|That reddish dust in the air is ground-up Fountain Formation sandstone.|
A new fire was burning inside the perimeter of the Sand Gulch Fire, the one that chased us from our home at the end of April. There had been some lightning that afternoon, but opinion now leans to the possibility that a tree root smoldered underground for almost two months before starting a new surface fire.
The new fire was at the bottom of a north-facing slope, a mix of burned, live, and scorched ponderosa pine and Douglas fir. We arrived in force—12 or 14 volunteers plus the brush truck and water tender. I know that I myself went through two backpack loads of water on what was only a quarter-acre fire, but with the wind and the heat and the fuel dryness, we had a few anxious minutes at the beginning.
We have two classes of volunteers: some are really motivated to learn more on every fire. Others—and do they all come from the old ranching families?—work hard at the beginning, then step back and start telling stories: ". . . so-and-so's dad built a cabin up that crick. That's why that fence runs over . . . "
Eventually a half dozen Forest Service guys arrived, and we turned the final mop-up and observation over to them and headed down the hill. Bad news: the little country store, the only place to buy beer within 15 miles, had closed for the night twenty minutes earlier. (Calling ahead would not have worked, since we were in a cell phone dead zone.)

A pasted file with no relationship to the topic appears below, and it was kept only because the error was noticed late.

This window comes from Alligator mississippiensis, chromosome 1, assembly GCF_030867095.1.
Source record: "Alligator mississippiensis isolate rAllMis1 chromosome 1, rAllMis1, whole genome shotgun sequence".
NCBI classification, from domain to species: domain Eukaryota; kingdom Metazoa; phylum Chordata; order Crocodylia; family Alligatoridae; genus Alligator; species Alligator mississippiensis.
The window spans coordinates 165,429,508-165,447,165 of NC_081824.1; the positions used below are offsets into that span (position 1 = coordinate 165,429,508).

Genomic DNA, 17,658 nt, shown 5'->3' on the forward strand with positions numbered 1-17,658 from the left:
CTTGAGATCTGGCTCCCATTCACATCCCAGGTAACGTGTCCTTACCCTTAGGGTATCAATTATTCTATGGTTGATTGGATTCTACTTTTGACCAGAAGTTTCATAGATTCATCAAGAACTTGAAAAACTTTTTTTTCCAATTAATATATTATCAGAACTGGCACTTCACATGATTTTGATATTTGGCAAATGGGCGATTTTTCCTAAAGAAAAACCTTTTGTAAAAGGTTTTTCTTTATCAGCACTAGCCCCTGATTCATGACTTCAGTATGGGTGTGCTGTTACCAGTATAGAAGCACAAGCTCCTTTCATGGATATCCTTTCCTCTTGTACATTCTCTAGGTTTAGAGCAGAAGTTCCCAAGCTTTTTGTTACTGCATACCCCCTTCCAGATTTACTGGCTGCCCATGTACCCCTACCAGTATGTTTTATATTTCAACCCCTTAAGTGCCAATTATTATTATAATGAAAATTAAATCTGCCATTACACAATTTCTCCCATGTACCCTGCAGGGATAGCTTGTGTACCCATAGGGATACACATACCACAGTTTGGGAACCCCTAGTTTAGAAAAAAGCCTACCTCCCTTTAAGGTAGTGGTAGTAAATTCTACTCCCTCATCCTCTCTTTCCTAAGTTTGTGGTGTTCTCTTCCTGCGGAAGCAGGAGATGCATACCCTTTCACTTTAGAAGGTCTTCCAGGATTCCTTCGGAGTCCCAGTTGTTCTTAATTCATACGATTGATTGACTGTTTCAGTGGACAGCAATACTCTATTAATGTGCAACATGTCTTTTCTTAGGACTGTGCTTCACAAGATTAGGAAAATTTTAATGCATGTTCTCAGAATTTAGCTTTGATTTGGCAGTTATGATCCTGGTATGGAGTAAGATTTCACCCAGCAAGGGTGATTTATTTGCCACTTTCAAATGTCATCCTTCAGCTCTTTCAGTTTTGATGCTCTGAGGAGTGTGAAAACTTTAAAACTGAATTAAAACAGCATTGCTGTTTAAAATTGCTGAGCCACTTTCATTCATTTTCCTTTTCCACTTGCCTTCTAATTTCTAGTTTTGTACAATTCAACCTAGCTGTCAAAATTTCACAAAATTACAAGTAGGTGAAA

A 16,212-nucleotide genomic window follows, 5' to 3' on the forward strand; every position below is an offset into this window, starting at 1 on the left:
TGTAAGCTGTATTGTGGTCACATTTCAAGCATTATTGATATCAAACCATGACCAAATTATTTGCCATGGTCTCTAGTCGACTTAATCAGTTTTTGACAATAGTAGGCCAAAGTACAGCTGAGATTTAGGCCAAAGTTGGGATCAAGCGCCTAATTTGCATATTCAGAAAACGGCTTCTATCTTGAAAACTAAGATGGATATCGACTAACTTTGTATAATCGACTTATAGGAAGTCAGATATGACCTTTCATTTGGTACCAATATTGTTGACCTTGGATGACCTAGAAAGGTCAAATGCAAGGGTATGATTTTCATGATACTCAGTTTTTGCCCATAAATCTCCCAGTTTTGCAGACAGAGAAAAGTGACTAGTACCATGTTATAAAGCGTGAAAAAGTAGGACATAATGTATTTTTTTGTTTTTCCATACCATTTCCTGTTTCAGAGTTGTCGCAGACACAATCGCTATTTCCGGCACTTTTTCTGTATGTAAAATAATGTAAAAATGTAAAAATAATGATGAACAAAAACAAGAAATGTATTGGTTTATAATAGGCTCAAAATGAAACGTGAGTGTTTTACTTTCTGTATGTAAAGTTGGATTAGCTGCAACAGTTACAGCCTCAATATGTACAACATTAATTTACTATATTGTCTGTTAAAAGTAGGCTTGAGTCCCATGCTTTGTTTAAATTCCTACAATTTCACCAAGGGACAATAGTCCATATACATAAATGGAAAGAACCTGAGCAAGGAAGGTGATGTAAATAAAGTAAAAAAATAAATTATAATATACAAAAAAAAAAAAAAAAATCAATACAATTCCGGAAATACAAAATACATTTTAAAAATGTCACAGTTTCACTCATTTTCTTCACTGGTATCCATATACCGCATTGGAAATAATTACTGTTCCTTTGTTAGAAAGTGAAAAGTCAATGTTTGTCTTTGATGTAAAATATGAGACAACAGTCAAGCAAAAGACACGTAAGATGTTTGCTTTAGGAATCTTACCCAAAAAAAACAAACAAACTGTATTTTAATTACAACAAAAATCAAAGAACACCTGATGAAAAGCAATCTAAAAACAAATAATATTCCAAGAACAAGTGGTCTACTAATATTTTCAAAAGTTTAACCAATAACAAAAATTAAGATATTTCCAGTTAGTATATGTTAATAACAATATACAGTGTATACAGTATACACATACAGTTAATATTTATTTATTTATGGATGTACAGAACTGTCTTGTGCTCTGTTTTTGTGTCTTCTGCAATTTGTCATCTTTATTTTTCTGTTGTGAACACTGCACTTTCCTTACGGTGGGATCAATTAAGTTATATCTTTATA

DRY HOLE: Our guest cabin shares an old, hand-dug well with three other houses—all this relic of the 1960s when the county had no zoning. It has its problems, especially from the perspective of the full-time residents, including one whose house is for sale. So they all wanted to dig a new well.
The driller came, dowsed, and drilled next to the existing well. Down 200 feet. Nothing. Down 400 feet (the depth of a nearby well). Nothing. By that time he was well into the Fountain Formation, the same reddish sandstone that forms the Boulder Flatirons, Red Rocks Park, and parts of the Garden of the Gods in Colorado Springs, only here it is not tilted up but lies not far underground.
The Fountain Formation is quite thick: as much as 4,000 feet. So we stopped throwing money down the hole at that point. Apparently the old well just taps gravel on top of it, and as for the neighbor with the 400-foot well, maybe he got lucky and hit some sort of seam.
Now the plan is to once more attack the old well with high-pressure water jets and suction, try to clean the mud out, and re-case it. Meanwhile, I owe $1,600 for my share of the dry hole.
This bear was hanging around near the house that evening, probably hoping to find a new garbage can.
Summer is such a lazy, relaxing season.